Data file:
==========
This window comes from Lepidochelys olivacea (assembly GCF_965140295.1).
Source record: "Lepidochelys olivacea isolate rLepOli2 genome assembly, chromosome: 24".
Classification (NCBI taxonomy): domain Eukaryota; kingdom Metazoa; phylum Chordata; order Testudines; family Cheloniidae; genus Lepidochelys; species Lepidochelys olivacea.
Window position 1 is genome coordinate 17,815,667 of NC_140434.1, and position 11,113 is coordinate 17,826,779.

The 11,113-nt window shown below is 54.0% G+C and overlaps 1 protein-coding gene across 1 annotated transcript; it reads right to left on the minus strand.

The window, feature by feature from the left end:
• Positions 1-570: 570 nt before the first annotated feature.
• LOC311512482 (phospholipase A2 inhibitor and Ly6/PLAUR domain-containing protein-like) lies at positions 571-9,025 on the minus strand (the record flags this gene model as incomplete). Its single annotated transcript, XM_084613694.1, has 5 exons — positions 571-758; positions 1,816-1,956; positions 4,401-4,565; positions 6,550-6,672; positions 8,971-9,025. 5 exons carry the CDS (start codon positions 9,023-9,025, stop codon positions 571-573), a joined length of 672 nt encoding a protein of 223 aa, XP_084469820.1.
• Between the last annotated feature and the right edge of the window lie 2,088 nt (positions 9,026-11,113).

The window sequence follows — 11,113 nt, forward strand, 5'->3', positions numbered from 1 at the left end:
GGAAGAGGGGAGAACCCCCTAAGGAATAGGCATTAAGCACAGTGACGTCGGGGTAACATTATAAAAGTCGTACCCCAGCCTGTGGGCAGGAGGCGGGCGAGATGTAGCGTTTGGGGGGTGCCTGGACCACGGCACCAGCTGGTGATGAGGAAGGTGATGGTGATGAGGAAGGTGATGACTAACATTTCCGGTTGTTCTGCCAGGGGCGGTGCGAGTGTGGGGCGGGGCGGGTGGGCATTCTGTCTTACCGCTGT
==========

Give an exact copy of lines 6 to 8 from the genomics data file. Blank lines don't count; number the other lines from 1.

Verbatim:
The window, feature by feature from the left end:
• Positions 1-570: 570 nt before the first annotated feature.
• LOC311512482 (phospholipase A2 inhibitor and Ly6/PLAUR domain-containing protein-like) lies at positions 571-9,025 on the minus strand (the record flags this gene model as incomplete). Its single annotated transcript, XM_084613694.1, has 5 exons — positions 571-758; positions 1,816-1,956; positions 4,401-4,565; positions 6,550-6,672; positions 8,971-9,025. 5 exons carry the CDS (start codon positions 9,023-9,025, stop codon positions 571-573), a joined length of 672 nt encoding a protein of 223 aa, XP_084469820.1.